In many ways, the Defamation Act 2013 was good for medicine. During the course of the Libel Reform Campaign, English PEN met dozens of doctors and medical journalists who had been silenced by the famously restrictive English libel law. Pharmaceutical companies used the archaic law to prevent the publication of valid criticism by medical professionals. Fiona Godlee, editor of the British Medical Journal, told a Libel Reform rally how factual reports on medical treatments had been ‘softened’ or even spiked because of libel fears.
The Defamation Act 2013, which English PEN and the Libel Reform Campaign spent three years fighting for, gives strong legal protections to peer reviewed articles. Patients and commissioners should be able to learn of any doubts that doctors have about pharmaceuticals and new treatments. The Act also includes measures to limit the progress of trivial claims, and a new public interest defence. In 2007 Goldacre faced a libel claim from vitamin pill manufacturer Matthias Rath after he used his ‘Bad Science’ column to critique claims that these pills could cure AIDS. Although Goldacre eventually won the case brought against him, the battle left him significantly out of pocket. The new Act should help journalists like Dr Ben Goldacre see off the pharmaceutical libel bullies.
Unfortunately, when we look beyond the pharmaceutical companies to healthcare more generally, the new Act is missing a crucial provision. Case law rightly prevents the government (including bodies like the NHS) from suing its citizens for libel, recognising the public interest in unfettered criticism of our public services is just too great. But private companies taking over government work and delivering health and other public services can still use libel law to silence this criticism.
When few public services were contracted out, this loophole mattered less. But in recent years large corporations have wormed their way deep into public service provision.
The Labour party proposed amendments not just to encode the case law protecting open criticism of public services (the Derbyshire principles) in the statute books but also - crucially - to extend the law to private companies performing contracted-out public work. But government MPs and Peers voted against these amendments.
Citizens are now discovering that that some areas of public interest have been suddenly and unexpectedly cordoned off - an Enclosures Act of the mind.
During the final Defamation Bill debates, Justice Ministers Helen Grant MP and Lord McNally rejected the amendment to extend the Derbyshire principle to corporations. They argued that criticism of a company on the public work they performed might affect their shareholders and other parts of their business operations.
These are weak arguments. Many of these companies have been established only to bid for public contracts.
More importantly, if you take the public pound, you should be open to public criticism. Winning a public contract confers many benefits that a private contract does not. Risk is low and you often win an effective monopoly. Why should companies not be held to the same standard as NHS hospitals and other public bodies that would otherwise deliver the service?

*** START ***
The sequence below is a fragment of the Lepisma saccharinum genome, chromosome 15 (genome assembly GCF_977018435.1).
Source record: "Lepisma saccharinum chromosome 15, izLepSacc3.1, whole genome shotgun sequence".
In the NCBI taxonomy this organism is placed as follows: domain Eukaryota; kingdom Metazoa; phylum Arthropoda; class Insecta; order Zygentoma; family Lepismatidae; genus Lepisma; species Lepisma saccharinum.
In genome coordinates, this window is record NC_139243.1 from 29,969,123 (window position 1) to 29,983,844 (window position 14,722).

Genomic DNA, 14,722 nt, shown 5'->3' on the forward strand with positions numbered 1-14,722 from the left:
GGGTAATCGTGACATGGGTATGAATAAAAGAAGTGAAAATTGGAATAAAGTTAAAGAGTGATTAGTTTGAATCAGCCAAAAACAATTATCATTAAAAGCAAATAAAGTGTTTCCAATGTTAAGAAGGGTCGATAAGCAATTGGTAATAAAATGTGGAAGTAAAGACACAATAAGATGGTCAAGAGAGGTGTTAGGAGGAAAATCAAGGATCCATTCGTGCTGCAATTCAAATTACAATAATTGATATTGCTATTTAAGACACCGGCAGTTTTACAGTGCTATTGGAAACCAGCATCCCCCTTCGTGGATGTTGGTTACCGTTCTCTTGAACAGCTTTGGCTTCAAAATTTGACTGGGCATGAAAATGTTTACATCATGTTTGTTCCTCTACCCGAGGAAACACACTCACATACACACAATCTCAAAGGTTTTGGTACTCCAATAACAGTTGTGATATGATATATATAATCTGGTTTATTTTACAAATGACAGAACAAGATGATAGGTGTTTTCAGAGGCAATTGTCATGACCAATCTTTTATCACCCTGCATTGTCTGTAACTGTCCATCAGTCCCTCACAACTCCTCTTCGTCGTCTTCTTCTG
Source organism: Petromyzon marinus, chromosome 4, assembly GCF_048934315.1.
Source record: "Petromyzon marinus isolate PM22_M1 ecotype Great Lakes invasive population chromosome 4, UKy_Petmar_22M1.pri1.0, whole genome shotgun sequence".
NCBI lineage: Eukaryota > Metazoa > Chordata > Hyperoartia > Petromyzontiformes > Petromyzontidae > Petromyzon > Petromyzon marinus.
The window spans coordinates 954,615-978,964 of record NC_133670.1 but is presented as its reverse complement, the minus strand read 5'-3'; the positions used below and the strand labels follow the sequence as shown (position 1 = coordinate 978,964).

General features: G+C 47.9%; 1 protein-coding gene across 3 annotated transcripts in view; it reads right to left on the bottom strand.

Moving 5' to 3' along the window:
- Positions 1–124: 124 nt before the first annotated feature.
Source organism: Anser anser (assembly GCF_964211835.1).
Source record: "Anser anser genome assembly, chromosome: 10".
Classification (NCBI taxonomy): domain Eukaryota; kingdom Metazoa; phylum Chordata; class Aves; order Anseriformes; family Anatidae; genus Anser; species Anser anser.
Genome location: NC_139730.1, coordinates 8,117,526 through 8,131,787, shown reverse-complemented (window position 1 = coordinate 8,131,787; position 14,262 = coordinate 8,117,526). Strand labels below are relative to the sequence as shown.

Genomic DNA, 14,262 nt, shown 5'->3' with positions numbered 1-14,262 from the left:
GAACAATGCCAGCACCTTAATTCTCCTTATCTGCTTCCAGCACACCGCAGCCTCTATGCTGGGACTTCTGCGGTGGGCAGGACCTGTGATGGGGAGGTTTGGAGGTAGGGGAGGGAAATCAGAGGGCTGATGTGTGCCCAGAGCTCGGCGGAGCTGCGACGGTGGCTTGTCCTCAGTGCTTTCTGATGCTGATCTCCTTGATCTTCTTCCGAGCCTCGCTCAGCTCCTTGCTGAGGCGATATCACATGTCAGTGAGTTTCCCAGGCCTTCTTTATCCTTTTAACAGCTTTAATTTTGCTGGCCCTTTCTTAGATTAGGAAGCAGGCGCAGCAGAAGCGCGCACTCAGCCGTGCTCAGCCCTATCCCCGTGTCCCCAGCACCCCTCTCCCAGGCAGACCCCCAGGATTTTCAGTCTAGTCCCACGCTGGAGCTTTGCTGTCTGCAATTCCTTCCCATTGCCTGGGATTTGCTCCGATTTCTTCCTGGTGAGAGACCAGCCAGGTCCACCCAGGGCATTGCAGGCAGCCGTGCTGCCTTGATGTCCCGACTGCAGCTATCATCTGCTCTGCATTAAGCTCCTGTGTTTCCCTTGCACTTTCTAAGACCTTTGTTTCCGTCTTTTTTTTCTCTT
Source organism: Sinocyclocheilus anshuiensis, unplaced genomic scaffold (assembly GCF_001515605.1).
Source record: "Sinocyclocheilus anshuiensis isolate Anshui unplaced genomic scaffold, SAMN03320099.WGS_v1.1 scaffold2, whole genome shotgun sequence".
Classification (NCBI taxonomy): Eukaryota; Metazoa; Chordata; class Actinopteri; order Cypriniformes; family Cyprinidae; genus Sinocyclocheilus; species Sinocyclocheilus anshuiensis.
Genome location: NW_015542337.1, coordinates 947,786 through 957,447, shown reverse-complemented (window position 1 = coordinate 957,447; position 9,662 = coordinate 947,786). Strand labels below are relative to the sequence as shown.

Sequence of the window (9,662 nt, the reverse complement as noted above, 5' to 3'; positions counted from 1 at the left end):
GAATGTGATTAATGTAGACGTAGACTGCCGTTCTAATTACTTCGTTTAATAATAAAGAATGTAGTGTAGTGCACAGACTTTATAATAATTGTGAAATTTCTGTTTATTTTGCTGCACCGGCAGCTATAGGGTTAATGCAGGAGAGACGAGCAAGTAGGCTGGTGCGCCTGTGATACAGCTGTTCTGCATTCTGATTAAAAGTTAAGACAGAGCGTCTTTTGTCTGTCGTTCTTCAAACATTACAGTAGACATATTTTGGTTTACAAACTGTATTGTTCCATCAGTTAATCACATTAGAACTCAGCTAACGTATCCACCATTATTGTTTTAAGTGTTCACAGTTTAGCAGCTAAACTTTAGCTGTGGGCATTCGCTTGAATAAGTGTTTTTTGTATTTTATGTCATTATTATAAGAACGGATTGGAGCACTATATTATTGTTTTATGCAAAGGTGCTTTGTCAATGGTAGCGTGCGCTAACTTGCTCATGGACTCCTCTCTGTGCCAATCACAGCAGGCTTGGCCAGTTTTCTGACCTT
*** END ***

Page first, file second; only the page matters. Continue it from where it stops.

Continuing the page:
A clear example is Atos Healthcare. Contracted to perform disability benefits assessments by the Department of Work & Pensions, Atos became the target of criticism from those living with a disability and their carers, who posted their concerns on the CarerWatch forum. Atos lawyers wrote to the forum platform operator and the entire forum was deleted. The criticism of Atos is no longer available online.
Had the DWP performed the assessments we would still be able to read the carers' concerns about disability living allowance assessments. When we know crucial voices are missing from the conversation, how do we know whether Atos have done a good job or not? How can civil servants in the DWP make a decision on whether to award more contracts to the same company? Imperfect information leads quickly to bad decisions.
Another journalist I met during the course of the Libel Reform Campaign asked not to be identified. He works for a large UK-wide media outlet, and experienced great difficulty in publishing a story about a chain of private care homes that accepts placements from the local authority. A Freedom of Information request to a local hospital revealed an unusually high number of A&E admissions originating at one particular care home. Following a legal exchange, the in-house lawyer recommended that these facts were removed from the story, which was weaker as a result. The company has succeeded in laundering its reputation and is now bidding to deliver more care services.
Parliament’s failure to protect our right to criticise corporations is an affront to free expression and the public interest. The free marketeers and efficiency tsars argue that with enough transparency, markets can work efficiency in healthcare. But our libel laws are a curtain over that transparancy. in reality British citizens face what I have described previously on openDemocracy as a “looming democratic deficit”, where criticism of public services becomes off-limits.
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